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Environmental, social and governance (ESG) going mainstream

Date: April 2019

Environmental, Social and Governance (ESG) as a concept has gained wide currency in recent years. As the financial market attaches increasing importance to it, a growing number of companies also consider the inclusion of ESG factors into their operational principles an imperative. Such strategy helps build a better world, reduce damage to the environment and society, and create wonderful opportunities.

Examples of how the ESG concept has gained increasing importance in recent years.  On the environmental front, according to Reuters, renewables account for 40% of Germany’s electricity production. On the social front, the maximum fine for violating the European Union General Data Protection Regulation is EUR 20 million. On the governance front, the 2018 Annual Corporate Directors Survey by PwC shows that 94% of directors believe that diversification will enhance board performance.

ESG violations

Profitability should not be the only thing that companies strive for. Social and environmental responsibilities are just as well important. Overlooking ESG factors not only threatens the supply chain, but also puts a company’s goodwill and stock prices at risk.

In 2011, The Fukushima nuclear disaster caused unimaginable losses to a local utility company. In 2015, a global drugs company is accused of profiteering from monopoly life-saving drugs, leading to a significant drop in share prices. In the same year, a German automaker saw its share price plummet after found to have cheated on diesel emission tests.

Exponential growth in socially responsible investments4

Socially responsible investments has grown from US$18.3 trillion in 2014 to US$22.9 trillion in 2016. Asia is the fastest growing region.

Sales of electric vehicles reach new highs

Driven by environmental concerns and significant advancement in battery technology, sales of electric vehicles are expected to increase by 90 times between 2015 and 2040, and account for 35 per cent of total car sales5.

Sales of electric vehicles are expected to increase from 462,000 units in 2015 to 41 million units in 2040.

Millennials a big driving force behind ESG

Millennials are concerned about environmental and social issues. Up to 43 per cent of the survey respondents aged 40 or below said that they had made relevant investments previously6.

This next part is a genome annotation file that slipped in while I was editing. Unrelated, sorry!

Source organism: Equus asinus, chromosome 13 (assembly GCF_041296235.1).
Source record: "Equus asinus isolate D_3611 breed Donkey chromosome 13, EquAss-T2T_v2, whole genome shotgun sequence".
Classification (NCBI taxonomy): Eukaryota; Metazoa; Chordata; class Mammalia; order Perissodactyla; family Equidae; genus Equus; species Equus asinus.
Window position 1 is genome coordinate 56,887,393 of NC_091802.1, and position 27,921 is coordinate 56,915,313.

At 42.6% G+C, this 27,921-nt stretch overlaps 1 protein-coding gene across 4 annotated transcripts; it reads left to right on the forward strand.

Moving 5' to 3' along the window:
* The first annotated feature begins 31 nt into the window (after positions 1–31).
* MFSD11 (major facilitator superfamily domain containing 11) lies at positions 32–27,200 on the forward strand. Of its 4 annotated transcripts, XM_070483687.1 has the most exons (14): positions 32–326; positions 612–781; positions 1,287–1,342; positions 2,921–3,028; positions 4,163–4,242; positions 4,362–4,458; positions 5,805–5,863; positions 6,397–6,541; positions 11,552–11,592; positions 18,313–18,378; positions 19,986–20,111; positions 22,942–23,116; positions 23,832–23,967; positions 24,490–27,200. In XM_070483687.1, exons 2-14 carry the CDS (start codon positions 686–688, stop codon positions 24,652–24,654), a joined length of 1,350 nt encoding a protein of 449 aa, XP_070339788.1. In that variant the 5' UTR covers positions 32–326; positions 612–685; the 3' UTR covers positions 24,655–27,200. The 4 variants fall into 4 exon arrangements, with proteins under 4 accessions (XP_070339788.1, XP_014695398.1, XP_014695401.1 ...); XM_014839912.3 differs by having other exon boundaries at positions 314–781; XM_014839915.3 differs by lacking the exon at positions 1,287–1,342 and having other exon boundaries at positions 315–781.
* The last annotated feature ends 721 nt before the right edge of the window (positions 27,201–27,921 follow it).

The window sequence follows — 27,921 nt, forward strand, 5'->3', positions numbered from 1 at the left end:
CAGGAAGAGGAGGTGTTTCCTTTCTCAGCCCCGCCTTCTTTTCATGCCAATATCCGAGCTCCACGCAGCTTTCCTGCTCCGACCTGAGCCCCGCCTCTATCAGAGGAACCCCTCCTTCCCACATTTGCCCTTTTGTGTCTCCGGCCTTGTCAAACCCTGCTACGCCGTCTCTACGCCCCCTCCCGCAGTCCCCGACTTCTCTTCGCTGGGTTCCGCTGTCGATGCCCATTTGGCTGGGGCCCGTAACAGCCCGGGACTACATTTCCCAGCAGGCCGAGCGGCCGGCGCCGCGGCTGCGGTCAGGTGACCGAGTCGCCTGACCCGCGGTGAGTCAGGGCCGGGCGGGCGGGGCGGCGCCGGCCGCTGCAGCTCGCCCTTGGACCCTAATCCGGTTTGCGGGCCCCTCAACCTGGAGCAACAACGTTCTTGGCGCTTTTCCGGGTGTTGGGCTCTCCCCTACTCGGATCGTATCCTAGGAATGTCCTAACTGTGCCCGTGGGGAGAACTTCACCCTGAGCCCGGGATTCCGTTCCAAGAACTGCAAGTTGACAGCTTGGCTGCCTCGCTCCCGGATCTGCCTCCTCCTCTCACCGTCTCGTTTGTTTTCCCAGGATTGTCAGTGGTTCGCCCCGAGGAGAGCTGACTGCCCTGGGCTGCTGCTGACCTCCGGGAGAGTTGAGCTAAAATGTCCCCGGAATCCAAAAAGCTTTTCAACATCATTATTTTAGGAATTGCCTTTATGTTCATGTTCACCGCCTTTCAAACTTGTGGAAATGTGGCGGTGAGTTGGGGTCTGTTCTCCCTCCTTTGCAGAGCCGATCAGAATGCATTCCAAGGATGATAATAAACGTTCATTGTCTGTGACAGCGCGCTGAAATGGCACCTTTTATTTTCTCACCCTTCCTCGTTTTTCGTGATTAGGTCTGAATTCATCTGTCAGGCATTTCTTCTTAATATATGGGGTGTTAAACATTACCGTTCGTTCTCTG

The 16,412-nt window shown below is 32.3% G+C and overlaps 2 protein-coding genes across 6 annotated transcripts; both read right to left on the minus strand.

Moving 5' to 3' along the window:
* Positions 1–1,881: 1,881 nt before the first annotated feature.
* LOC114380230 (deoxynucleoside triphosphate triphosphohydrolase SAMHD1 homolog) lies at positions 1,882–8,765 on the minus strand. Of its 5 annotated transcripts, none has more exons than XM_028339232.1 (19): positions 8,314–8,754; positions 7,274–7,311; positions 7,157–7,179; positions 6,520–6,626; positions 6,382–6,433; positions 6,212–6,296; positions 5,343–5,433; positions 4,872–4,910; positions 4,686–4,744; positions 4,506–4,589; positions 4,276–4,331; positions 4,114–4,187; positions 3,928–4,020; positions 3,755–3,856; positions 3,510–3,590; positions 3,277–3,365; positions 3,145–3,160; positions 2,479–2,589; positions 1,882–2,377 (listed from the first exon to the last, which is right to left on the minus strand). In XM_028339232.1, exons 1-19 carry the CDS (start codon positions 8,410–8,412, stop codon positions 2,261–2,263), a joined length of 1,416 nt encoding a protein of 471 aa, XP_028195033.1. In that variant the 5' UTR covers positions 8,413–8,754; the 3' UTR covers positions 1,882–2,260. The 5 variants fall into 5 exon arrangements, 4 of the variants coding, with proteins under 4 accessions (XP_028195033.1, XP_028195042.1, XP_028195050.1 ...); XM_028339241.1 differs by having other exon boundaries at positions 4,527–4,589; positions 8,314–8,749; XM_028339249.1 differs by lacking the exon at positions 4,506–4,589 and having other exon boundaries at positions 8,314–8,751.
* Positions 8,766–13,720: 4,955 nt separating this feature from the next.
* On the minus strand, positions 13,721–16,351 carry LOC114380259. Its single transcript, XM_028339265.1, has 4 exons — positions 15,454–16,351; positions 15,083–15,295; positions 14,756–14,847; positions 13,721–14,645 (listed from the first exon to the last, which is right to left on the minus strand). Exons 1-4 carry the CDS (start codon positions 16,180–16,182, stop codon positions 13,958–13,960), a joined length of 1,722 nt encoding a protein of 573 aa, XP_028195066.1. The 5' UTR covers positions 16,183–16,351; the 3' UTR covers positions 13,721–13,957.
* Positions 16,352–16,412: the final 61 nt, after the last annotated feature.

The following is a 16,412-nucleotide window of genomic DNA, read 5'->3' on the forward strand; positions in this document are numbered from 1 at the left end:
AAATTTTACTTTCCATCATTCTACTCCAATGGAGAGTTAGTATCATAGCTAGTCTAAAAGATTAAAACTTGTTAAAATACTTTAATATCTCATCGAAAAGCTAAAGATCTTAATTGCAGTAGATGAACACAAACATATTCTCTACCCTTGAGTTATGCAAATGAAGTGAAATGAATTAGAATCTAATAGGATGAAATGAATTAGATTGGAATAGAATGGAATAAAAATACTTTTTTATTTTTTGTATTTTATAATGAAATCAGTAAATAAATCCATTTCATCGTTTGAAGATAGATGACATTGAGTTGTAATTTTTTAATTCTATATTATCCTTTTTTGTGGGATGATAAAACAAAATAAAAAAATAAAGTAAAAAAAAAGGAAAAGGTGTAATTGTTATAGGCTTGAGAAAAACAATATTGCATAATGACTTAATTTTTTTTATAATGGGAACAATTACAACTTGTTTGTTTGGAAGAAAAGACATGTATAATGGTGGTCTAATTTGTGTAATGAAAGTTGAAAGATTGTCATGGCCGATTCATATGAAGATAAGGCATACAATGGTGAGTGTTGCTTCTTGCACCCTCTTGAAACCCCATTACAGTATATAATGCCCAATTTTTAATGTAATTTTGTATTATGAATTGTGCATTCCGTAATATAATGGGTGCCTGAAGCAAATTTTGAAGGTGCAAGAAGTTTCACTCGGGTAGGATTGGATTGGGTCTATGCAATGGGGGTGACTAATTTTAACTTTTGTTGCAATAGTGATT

Up to 43% of the survey respondents aged 40 or below said that they had made relevant investments previously.

4Source: Global Sustainable Investment Review, 2016.
5Source: BloombergNEF, 25 February 2016.
6Source: Barclays, 25 July 2018.

Lower - carbon investment opportunities shine

Companies with good ESG performance tend to have better corporate governance, and hence the advantage of long-term sustainability. Integrating ESG factors into the process of investing not only brings benefits to society, but also effectively manages risks, and creates opportunities for investors.

How does ESG investing work?7

Some examples of ESG investing include positive screening, integration, corporate engagement and negative screening.

Three advantages of lower-carbon investment strategies7

Lower-carbon investing is an important aspect of ESG strategy.
It actively manages climate change risks while bringing opportunities to investors.
Both lower-carbon equity and bond strategies provide diversification benefits across geographies and sectors.

Lower-carbon investment strategies help manage climate change risks and promote “green” technology, and at the same time stay flexible.


Applying lower-carbon strategies does not mean sacrificing investment returns8

As shown by the historical performance of MSCI World Low Carbon Target Index and MSCI World Index from January 2011 to February 2019 - applying lower-carbon strategies does not mean sacrificing investment returns.

7Source: HSBC Asset Management. For illustrative purposes only.
8Source: Bloomberg, HSBC Global Investment Management, net total return indices (in USD terms), as of end February 2019. Investment involves risks. Past performance is not indicative of future performance.

Risk Warning

This page is prepared for general information purposes only and does not have any regard to the specific investment objectives, financial situation and the particular needs of any specific person who may receive it. This page does not constitute an offering document and should not be construed as a recommendation, an offer to sell or the solicitation of an offer to purchase or subscribe to any investment. Any forecast, projection or target where provided is indicative only and is not guaranteed in any way. HSBC Asset Management (Malta) Limited accepts no liability for any failure to meet such forecast, projection or target. This page is based on information obtained from sources HSBC Asset Management reasonably believes to be reliable. However, neither HSBC Asset Management nor HSBC Asset Management (Malta) Limited do warrant, guarantee or represent, expressly or by implication, the accuracy, validity or completeness of such information.

Approved and issued by HSBC Asset Management (Malta) Ltd, Business Banking Centre, 80, Mill Street, Qormi QRM 3101, Company Reg No C20653 which is authorised to provide investment services by the Malta Financial Services Authority under the Investment Services Act.